Merneith was a Queen in Egypt around 3000 BC in the first dynasty. There are many accepted spellings of her name such as Merytneith, MeritNit and Meryt-Neith since it is being interpreted from the original hieroglyphics. Her name means "Beloved by Neith" and Neith was a goddess with a large following in Egypt because she was a war deity whose blessing applied to the weapons of both soldiers and hunters.
Their family ruled a newly unified Egypt for a several generations. King Djer was the third pharoah of the first dynasty who ruled for about 40 years after his father Hor-Aha ruled for 62 years and his grandfather Narmer, also known as Menes, also ruled about 60 years. King Djer had a son Djet who succeeded him and ruled for 23 years. Merneith was the sister of Djet and was also his Queen. When Djet died his son Den was too young to rule and Merneith ruled until he came of age.
There is some debate whether Merneith merely ruled as a Regent or had the status of Pharoah. One point that shows she was a Pharoah was her inclusion on the Palermo Stone which recorded the kings of Egypt from the First Dynasty to the Fifth Dynasty. The way she was honored in death gives indication she was an influential ruler and buried with the status of a king. First she had two tombs with one at Abydos and another at Sakkara or Saqqara. While it was common for the kings to have two tombs no other female ruler had two tombs.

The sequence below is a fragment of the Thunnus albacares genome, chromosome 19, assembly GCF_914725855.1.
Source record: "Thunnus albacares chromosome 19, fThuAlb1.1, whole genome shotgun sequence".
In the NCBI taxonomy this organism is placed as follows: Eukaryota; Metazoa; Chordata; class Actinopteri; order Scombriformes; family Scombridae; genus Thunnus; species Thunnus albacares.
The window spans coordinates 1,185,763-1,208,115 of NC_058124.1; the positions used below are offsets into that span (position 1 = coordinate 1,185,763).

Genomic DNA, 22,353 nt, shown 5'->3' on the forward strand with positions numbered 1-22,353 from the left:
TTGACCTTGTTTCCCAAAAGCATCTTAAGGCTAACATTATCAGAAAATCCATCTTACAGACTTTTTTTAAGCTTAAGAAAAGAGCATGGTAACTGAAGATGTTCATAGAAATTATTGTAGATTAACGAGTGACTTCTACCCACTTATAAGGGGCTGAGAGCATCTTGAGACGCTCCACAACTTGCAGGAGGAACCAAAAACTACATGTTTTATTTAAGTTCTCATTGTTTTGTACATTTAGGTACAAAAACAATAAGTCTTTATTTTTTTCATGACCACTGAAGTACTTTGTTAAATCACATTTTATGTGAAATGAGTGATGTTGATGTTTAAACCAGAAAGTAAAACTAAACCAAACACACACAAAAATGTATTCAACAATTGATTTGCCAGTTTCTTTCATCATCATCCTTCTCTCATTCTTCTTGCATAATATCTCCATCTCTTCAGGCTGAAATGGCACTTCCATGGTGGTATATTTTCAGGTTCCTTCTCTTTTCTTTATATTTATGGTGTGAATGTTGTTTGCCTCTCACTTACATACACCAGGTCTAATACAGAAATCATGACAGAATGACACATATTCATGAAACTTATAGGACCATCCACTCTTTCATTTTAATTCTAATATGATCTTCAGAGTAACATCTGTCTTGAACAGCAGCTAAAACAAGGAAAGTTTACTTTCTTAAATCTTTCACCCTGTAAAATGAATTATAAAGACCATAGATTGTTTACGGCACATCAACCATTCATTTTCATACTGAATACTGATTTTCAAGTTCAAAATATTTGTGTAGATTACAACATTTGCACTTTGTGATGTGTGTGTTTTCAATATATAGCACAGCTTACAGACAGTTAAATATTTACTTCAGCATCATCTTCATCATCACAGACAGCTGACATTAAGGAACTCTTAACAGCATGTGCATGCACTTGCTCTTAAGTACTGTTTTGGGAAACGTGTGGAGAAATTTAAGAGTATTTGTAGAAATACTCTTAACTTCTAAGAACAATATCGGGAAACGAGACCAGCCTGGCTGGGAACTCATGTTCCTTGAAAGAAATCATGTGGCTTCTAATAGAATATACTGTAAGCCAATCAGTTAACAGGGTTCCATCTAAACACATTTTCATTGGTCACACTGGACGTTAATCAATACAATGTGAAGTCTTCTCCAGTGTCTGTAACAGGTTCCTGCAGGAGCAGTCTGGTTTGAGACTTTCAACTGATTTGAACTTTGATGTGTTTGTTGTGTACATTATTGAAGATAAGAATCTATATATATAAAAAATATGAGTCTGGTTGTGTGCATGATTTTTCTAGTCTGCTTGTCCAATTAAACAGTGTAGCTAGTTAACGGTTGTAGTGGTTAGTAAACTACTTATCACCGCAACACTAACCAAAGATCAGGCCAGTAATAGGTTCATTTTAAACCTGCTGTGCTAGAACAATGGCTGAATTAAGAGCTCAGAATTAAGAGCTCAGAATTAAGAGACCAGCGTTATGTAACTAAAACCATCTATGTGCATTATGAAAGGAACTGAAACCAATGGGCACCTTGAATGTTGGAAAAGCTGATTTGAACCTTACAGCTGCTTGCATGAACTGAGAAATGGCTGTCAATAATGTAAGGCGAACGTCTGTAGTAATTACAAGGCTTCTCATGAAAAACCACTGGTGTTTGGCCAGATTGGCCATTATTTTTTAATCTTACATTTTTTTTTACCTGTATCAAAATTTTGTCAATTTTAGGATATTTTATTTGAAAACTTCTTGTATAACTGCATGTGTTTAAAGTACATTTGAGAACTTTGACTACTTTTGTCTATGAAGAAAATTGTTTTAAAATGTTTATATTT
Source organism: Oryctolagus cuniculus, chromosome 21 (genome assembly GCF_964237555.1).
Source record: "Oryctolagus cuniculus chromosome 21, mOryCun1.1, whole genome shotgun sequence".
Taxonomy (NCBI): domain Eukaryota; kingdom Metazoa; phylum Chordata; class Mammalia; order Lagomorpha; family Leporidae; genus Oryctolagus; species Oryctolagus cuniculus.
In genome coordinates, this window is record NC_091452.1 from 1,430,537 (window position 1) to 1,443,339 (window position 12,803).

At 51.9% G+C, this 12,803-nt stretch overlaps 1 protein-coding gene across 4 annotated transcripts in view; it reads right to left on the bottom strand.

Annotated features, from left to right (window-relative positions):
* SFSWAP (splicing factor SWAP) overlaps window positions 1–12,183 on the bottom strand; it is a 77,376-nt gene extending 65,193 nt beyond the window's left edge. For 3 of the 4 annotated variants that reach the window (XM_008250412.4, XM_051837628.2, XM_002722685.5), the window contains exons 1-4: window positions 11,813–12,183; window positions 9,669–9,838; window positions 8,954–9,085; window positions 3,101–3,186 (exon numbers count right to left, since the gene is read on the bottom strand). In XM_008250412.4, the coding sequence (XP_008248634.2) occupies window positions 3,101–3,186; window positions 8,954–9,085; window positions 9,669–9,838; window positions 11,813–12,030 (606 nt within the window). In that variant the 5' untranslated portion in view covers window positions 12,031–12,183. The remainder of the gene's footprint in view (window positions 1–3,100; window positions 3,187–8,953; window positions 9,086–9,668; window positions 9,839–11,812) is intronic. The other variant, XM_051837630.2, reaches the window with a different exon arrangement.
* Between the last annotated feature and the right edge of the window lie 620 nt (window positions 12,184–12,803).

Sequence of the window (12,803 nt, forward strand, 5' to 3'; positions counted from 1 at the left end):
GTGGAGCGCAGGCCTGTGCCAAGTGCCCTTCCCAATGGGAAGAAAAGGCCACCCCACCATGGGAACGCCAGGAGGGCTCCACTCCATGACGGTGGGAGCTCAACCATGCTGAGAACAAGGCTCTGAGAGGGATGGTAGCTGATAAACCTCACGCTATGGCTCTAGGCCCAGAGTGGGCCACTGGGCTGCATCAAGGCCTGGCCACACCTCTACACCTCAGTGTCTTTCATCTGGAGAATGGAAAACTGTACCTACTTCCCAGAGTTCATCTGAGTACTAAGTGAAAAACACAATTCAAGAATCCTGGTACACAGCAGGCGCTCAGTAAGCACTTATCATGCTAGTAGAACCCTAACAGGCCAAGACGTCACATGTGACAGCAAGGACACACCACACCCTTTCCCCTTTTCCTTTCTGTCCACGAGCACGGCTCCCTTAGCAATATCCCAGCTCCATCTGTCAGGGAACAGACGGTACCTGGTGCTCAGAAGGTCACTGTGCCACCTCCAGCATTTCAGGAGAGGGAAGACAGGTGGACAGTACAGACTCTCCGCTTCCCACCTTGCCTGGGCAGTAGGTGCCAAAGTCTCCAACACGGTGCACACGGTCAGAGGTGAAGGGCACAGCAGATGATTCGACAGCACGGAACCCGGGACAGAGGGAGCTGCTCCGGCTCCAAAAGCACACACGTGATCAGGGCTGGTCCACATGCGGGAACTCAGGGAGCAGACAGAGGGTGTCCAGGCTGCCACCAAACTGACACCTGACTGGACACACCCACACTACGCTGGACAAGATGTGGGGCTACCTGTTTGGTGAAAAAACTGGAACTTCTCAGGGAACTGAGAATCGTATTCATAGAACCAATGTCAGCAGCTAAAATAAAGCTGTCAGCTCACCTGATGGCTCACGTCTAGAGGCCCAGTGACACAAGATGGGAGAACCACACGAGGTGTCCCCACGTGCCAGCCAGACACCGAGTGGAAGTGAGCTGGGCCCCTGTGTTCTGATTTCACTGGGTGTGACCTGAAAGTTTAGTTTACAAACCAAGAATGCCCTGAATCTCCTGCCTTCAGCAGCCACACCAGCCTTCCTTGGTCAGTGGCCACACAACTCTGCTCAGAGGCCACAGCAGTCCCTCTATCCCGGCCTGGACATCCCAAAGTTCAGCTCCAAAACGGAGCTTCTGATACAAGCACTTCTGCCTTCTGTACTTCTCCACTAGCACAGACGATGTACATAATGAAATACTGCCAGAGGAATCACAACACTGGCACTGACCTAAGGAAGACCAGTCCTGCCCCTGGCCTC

Her tomb at Abydos was in the vicinity of those of Djet and Den and was comparable in size to both. Surrounding the burial chamber were eight store rooms and over 40 smaller tombs which contained many of those that had been in her service. The tomb at Sakkara contained a solar boat which would have enabled her to travel in the afterlife with the sun god Ra. That was something that had been reserved for kings. There were also additional smaller tombs at the second tomb that contained craftsmen that were to assist her in the afterlife.
The accomplishments of her reign are unknown because little is known of the period. Egypt was still in transition after her great-grandfather Namer had unified the kingdoms of upper and lower Egypt. During the first dynasty hieroglyphics were also introduced.
One point of contention would be the actual length of the reigns. When the average life expectancy age in ancient Egypt was at 35 even for the wealthy males it seems unlikely there were reigns of 40 to 62 years. Their calendars were the same at that time. There is most likely an misinterpretation and some other measurement or milestone other than years was used. If the years are accurate then it raises the question of how they were able to live for so long.
Ancient Egypt page